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"My view is that I’m not here to act as your judge and your jury. The role of the defence lawyer is a critical pillar of the system and the protection of the public," Marie Henein says.Melissa Tait/The Globe and Mail

Marie Henein has been a respected criminal defence lawyer for years, but she became a household name while defending former CBC radio host Jian Ghomeshi during his sexual assault trial – a case that she won. In the aftermath of that victory, Henein was called a traitor to her gender. The backlash also launched a discussion, especially in legal circles, about whether the public understands the role of the justice system and, in particular, criminal defence lawyers. The Globe’s Robyn Doolittle spoke with Henein about her new book, Nothing But the Truth: A Memoir. You can listen to more of this conversation on Wednesday’s episode of The Decibel.

What do you think some members of the public get wrong about the justice system?

Well, you can’t blame members of the public because unless you come to the courtroom and unless you see what’s happening, unless you see how questions are asked and being answered – it’s really hard to filter information from misinformation, particularly in the way that we communicate nowadays. I think often the public gets their perception of what the justice system is about or what lawyers are about or what our obligations are from American TV shows.

‘Discomfort is a home of sorts to me’: Read an excerpt from Marie Henein’s new memoir, Nothing but the Truth

In your book, you’re talking about an interaction you have with your former mentor, Eddie Greenspan, and you write about listening to a witness and you found her very sympathetic and you said it was kind of heartbreaking to watch. And you mentioned this to him. [You write]: ‘That witness,’ Eddie roared, ‘is here to make sure our client is convicted. That is the only thing you need to spend your time thinking about.’ This seems pretty harsh, but is that the reality? Can you speak to the role of a criminal defense lawyer?

You have a very specific obligation, which is your loyalty to your client. You can’t be thrown off from that. Your professional obligation is you can’t be distracted, that does not mean you can’t be empathetic. I think what he was trying to say to me at that time – and I was very young – is that I got so overwhelmed by what I saw. He was trying – in a tough way, and he was a tough man – to refocus my attention. I don’t want people to think that you are not alive to the reality of what is happening in any particular case. And the way that I may see it may be different than another lawyer may see it. And I certainly write about this. You know, the humanity of our legal system is one of its greatest values, but it’s one of its greatest flaws as well, because you bring to it a great deal of your personal and subjective experience.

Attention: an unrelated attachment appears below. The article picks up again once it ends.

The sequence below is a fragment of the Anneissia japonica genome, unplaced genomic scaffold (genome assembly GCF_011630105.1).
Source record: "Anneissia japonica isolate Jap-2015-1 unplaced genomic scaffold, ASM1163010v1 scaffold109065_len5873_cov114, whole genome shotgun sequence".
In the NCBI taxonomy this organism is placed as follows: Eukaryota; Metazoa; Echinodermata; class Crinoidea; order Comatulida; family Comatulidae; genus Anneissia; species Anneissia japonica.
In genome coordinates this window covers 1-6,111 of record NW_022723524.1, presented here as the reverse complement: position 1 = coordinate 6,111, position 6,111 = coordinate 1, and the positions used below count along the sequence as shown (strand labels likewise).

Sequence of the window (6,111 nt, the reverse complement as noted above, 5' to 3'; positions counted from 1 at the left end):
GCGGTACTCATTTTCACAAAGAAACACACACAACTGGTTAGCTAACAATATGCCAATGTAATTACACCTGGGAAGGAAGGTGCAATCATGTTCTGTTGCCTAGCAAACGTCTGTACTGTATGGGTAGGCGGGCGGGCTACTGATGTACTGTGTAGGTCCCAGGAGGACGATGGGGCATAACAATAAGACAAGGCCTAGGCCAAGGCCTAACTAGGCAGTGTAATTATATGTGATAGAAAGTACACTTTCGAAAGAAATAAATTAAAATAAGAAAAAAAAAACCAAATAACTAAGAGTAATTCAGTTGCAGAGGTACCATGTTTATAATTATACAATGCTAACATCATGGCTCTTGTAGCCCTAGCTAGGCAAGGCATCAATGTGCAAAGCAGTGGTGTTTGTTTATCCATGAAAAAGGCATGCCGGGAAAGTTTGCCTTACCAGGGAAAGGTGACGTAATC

You talk a lot about how ‘it’s not your job as the lawyer to be making moral judgments on [your client’s] character.’

I have clients who come to me and say, do you believe me? And I always say to them, that’s the wrong question you’re asking. You would never go to a doctor and say to your doctor or your surgeon, do you really like me? My view is that I’m not here to act as your judge and your jury. The role of the defence lawyer is a critical pillar of the system and the protection of the public. I obviously have [my personal views]. If I’m unable to check my personal views and do my professional job, then I will not act for that client because I can’t give them the best.

An entire chapter focuses on the anguish around turning 50 and how society treats women who cross that threshold. Can you speak to why that was important to underscore?

I have these absolutely brilliant women [in my life] who were profoundly accomplished in their professional lives, their personal lives – and we’re all turning 50. And we are all struggling with it. You were becoming invisible. And I looked at my male colleagues and they are in the prime of their lives. I mean, they’re at the pinnacle of everything, attractiveness, professional accomplishment. And it got me thinking as to why we were in such a different category and why these women who really had everything were feeling pretty crummy about themselves.

What are we to do about it?

I wish I knew the answer. I mean, I certainly think visibility is very much a part of it. I think that you have an obligation to be present and be visible.

So much of the backlash from when you entered the public eye is, I think, around the fact that you were a woman representing a man in one of the most high-profile sexual assault cases that Canada’s seen in decades. What do you think of #MeToo?

Well, I think it was and is essential. I think this is an example of where the democratization of communication and information was critical because you had voices who’d previously had a tough time getting anyone to pay attention, getting attention. I think what I worry about is that in all of this, we lose the fact that marginalized, racialized women who have suffered through this for so long are sort of put over to the side because they’re not Gwyneth Paltrow.

Critics of #MeToo would say that #MeToo is about the court of public opinion and that anyone can make an accusation and there’s no way to defend yourself. What do you think of that perspective?

Well, there are two different things. A court has rules and an objective and a very focused job. In terms of the court of public opinion, well, that’s since time immemorial. It may proceed now with lightning speed, but [it’s not new]. The concern is that we don’t bring the court of public opinion, which has no rules, into the legal court, which has to operate by rules. As tough as it is.

This interview has been edited for length and clarity.

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